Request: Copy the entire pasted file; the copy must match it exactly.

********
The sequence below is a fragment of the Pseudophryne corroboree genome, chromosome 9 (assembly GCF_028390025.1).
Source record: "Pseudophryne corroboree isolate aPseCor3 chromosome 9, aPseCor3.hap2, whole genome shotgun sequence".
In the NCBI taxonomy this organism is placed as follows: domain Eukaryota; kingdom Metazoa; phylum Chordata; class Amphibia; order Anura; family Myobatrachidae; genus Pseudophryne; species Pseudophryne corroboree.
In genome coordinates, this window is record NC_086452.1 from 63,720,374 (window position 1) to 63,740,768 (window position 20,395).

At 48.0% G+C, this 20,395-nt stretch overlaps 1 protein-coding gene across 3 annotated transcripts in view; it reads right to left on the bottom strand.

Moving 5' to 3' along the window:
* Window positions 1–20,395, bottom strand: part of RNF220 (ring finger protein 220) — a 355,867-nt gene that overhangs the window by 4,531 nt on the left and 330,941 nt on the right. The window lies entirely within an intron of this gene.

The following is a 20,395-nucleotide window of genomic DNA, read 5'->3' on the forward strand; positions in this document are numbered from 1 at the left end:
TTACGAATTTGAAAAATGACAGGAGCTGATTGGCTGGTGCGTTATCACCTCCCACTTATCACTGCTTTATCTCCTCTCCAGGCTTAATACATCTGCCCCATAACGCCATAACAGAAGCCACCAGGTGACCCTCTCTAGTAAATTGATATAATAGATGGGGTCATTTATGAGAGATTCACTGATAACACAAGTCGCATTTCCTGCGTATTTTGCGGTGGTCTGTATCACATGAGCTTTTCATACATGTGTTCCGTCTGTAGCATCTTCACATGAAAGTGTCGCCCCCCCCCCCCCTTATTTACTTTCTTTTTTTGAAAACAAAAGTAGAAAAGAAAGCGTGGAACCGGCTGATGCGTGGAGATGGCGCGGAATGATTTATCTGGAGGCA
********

The sequence below is a fragment of the Pseudophryne corroboree genome, chromosome 9 (assembly GCF_028390025.1).
Source record: "Pseudophryne corroboree isolate aPseCor3 chromosome 9, aPseCor3.hap2, whole genome shotgun sequence".
In the NCBI taxonomy this organism is placed as follows: domain Eukaryota; kingdom Metazoa; phylum Chordata; class Amphibia; order Anura; family Myobatrachidae; genus Pseudophryne; species Pseudophryne corroboree.
In genome coordinates, this window is record NC_086452.1 from 63,720,374 (window position 1) to 63,740,768 (window position 20,395).

At 48.0% G+C, this 20,395-nt stretch overlaps 1 protein-coding gene across 3 annotated transcripts in view; it reads right to left on the bottom strand.

Moving 5' to 3' along the window:
* Window positions 1–20,395, bottom strand: part of RNF220 (ring finger protein 220) — a 355,867-nt gene that overhangs the window by 4,531 nt on the left and 330,941 nt on the right. The window lies entirely within an intron of this gene.

The following is a 20,395-nucleotide window of genomic DNA, read 5'->3' on the forward strand; positions in this document are numbered from 1 at the left end:
TTACGAATTTGAAAAATGACAGGAGCTGATTGGCTGGTGCGTTATCACCTCCCACTTATCACTGCTTTATCTCCTCTCCAGGCTTAATACATCTGCCCCATAACGCCATAACAGAAGCCACCAGGTGACCCTCTCTAGTAAATTGATATAATAGATGGGGTCATTTATGAGAGATTCACTGATAACACAAGTCGCATTTCCTGCGTATTTTGCGGTGGTCTGTATCACATGAGCTTTTCATACATGTGTTCCGTCTGTAGCATCTTCACATGAAAGTGTCGCCCCCCCCCCCCCTTATTTACTTTCTTTTTTTGAAAACAAAAGTAGAAAAGAAAGCGTGGAACCGGCTGATGCGTGGAGATGGCGCGGAATGATTTATCTGGAGGCA